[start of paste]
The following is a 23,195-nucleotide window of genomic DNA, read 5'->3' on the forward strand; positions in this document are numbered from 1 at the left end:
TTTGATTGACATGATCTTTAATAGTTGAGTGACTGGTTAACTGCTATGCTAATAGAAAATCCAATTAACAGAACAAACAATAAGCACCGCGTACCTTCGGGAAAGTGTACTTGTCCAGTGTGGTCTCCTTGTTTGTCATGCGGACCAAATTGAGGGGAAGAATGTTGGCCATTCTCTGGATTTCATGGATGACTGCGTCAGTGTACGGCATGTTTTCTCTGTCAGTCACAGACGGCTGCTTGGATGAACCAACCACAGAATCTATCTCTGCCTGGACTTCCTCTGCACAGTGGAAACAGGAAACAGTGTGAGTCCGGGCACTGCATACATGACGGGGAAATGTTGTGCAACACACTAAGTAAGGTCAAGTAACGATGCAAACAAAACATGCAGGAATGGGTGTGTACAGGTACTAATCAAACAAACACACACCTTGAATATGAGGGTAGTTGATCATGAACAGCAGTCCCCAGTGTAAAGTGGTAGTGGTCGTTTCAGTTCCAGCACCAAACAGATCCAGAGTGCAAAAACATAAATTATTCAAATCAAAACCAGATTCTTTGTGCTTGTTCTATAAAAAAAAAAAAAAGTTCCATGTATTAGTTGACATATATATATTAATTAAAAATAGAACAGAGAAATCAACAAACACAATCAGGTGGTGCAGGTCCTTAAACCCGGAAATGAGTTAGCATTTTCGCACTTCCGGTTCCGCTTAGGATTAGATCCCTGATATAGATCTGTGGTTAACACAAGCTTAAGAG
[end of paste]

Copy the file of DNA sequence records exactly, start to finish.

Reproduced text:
The following is a 23,195-nucleotide window of genomic DNA, read 5'->3' on the forward strand; positions in this document are numbered from 1 at the left end:
TTTGATTGACATGATCTTTAATAGTTGAGTGACTGGTTAACTGCTATGCTAATAGAAAATCCAATTAACAGAACAAACAATAAGCACCGCGTACCTTCGGGAAAGTGTACTTGTCCAGTGTGGTCTCCTTGTTTGTCATGCGGACCAAATTGAGGGGAAGAATGTTGGCCATTCTCTGGATTTCATGGATGACTGCGTCAGTGTACGGCATGTTTTCTCTGTCAGTCACAGACGGCTGCTTGGATGAACCAACCACAGAATCTATCTCTGCCTGGACTTCCTCTGCACAGTGGAAACAGGAAACAGTGTGAGTCCGGGCACTGCATACATGACGGGGAAATGTTGTGCAACACACTAAGTAAGGTCAAGTAACGATGCAAACAAAACATGCAGGAATGGGTGTGTACAGGTACTAATCAAACAAACACACACCTTGAATATGAGGGTAGTTGATCATGAACAGCAGTCCCCAGTGTAAAGTGGTAGTGGTCGTTTCAGTTCCAGCACCAAACAGATCCAGAGTGCAAAAACATAAATTATTCAAATCAAAACCAGATTCTTTGTGCTTGTTCTATAAAAAAAAAAAAAAGTTCCATGTATTAGTTGACATATATATATTAATTAAAAATAGAACAGAGAAATCAACAAACACAATCAGGTGGTGCAGGTCCTTAAACCCGGAAATGAGTTAGCATTTTCGCACTTCCGGTTCCGCTTAGGATTAGATCCCTGATATAGATCTGTGGTTAACACAAGCTTAAGAG